Wiring. The distributed wire network is the primary link between all individual control systems. In most instances, it's a pair of wires looped throughout the facility. Someone must supervise the network for "loss of integrity," which is necessary for the UL listing of the life-safety systems.

There's also a design issue: the necessity for redundant cabling and using separate conduit located some distance from the initial cable. Life-safety systems don't require this redundancy for UL compliance, but consulting engineers and suppliers often consider it to be a good engineering practice. Manufacturers of integrated systems think the cost of this redundant network is not excessive in relation to the amount of additional safety it brings to the system.

For nonlife safety systems, especially for renovations or retrofits, you may have an opportunity to use existing power lines as the communication distribution network. This alternative allows easy system upgrade or installation with minimal disruption to walls or ceilings. However, manufacturers caution you to check the electrical distribution system for power line integrity before proceeding with final design.

Fire alarm. All office buildings must have a UL-approved fire-alarm system that's fully capable for stand-alone operation. All cabling from the main or distributed controllers must be supervised per UL standards. Note: This is standard for a fire alarm system. When tied into the computer, the fire alarm panel will have all of its operations overseen by the computer. Nonetheless, it must have the ability to function independently.

This type of system, supported by the CPU and the "hot backup" redundant CPU, provides an extremely reliable and safe fire-alarm system. It also allows for excellent monitoring and control, as well as flexibility for expansion or modification. Most importantly, this arrangement should be acceptable to any code authority. The power feed to the fire alarm panel is required to come from an emergency circuit, according to code.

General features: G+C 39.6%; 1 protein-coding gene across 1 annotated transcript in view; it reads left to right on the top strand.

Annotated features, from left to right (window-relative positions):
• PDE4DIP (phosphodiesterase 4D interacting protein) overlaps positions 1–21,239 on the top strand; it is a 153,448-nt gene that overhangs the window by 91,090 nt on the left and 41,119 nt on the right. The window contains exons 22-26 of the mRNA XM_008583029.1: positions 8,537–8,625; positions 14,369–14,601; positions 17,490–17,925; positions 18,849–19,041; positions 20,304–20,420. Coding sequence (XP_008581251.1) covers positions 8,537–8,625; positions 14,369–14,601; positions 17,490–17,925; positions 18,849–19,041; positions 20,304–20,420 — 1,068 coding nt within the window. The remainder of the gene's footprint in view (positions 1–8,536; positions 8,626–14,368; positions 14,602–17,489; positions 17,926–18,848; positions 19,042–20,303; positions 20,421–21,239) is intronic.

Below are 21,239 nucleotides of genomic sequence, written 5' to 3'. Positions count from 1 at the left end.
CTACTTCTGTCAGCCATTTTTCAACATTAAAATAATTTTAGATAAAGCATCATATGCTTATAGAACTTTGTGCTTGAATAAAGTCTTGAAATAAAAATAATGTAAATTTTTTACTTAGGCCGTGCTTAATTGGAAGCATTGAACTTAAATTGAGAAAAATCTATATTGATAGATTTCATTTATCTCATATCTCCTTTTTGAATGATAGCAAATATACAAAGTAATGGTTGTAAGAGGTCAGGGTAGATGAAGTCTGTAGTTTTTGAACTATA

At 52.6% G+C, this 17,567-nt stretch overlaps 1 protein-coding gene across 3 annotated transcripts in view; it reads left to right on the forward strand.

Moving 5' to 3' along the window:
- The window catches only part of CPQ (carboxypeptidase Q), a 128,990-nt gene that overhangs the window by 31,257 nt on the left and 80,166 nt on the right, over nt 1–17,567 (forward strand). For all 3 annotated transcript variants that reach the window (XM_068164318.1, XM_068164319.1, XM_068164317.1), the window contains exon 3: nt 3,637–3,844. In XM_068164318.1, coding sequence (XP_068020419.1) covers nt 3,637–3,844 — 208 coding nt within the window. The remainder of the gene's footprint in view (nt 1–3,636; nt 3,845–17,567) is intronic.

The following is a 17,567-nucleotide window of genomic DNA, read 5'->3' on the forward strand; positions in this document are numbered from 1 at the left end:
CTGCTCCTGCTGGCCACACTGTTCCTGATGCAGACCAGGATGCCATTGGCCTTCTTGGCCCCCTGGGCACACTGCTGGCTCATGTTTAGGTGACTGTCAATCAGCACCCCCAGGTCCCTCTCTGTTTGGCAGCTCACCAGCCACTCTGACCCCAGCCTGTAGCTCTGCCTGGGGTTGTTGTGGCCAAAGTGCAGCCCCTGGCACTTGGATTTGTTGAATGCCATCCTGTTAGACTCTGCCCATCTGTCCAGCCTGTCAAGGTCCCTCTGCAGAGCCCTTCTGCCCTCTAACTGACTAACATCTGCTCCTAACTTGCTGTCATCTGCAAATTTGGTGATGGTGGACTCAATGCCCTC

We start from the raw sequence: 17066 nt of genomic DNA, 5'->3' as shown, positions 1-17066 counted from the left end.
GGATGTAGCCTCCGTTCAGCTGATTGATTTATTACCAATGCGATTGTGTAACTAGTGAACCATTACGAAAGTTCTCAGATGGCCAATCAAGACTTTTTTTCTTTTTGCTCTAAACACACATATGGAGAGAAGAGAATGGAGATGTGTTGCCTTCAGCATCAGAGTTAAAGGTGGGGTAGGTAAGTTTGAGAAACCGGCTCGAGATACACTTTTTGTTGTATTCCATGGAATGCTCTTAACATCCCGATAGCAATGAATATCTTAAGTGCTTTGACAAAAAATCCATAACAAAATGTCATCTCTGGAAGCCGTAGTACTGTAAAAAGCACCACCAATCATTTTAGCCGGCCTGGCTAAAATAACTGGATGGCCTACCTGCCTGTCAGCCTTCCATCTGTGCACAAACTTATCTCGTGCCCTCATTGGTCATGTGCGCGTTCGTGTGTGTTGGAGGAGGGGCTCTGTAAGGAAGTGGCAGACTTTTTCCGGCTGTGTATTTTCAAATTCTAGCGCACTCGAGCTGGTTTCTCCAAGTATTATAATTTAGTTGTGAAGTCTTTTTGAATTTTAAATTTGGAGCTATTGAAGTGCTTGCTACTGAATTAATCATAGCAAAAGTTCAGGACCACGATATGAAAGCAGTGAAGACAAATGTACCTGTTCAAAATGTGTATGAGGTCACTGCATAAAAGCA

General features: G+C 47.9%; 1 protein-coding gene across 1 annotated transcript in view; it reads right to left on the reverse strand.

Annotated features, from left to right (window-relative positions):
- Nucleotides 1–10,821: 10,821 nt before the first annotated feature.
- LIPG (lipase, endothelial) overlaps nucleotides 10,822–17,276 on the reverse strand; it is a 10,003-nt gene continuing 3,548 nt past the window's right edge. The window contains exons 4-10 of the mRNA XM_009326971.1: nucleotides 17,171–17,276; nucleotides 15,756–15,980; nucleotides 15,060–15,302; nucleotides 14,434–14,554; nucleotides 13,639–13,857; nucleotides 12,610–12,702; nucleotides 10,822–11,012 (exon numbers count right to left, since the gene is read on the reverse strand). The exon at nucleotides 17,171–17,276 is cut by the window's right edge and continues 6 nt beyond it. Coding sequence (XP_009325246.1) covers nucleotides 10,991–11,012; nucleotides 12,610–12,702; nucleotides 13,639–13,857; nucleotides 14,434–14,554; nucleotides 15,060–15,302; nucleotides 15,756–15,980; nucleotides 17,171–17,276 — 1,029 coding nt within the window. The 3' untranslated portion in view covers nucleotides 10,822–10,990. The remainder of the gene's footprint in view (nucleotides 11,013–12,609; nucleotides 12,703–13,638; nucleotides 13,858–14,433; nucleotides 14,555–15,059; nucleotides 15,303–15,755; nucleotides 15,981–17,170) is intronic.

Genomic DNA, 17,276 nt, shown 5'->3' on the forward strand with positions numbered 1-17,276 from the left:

HVAC control. You should control all HVAC equipment, from air handling devices to pumps, in an intelligent building by an energy management controller that communicates with a central computer. Standard software allows for monitoring status of the equipment, operation of equipment based on preset conditions and maintenance scheduling. This controller is the main point of control for firefighters' override capability. Most manufacturers have a built-in software check system that provides a certain level of supervision.

Many governing authorities in the United States accept the use of the HVAC controller as a code-approved firefighters' override system. Before design progresses too far, you should contact the local code-governing body for approval. An emergency power circuit must power such a controller, or any periphery device, which controls life-safety related equipment.

Work areas. As the number of automated workstations increases, housing the wires and fiber-optic cables that energize, connect, and control the various systems becomes a more vital consideration.

Systems contractors must find a way to install the equipment and its wiring wherever they can find a space. In an intelligent building, you should plan both horizontal and vertical paths for communication and control wiring from the outset with a provision for future changes. For horizontal distribution, twisted pairs of copper wires are still common while you can use fiber-optic cables for vertical and inter-building communication.

Tying it all together. Integrating various computer systems can be difficult; unless they all accept the same software and interconnections. An industry-wide effort to establish appropriate protocols for computer-aided environmental controls and energy management systems enables a "host" system to accept new subsystems.

For example, certain facilities management systems under development can control several subsystems, including HVAC controls, lighting/daylighting interface, fire alarm and life safety/fire management system, security, computer data, and communications systems; all manufactured by different companies. So although the intelligent building industry is getting better, significant challenges remain.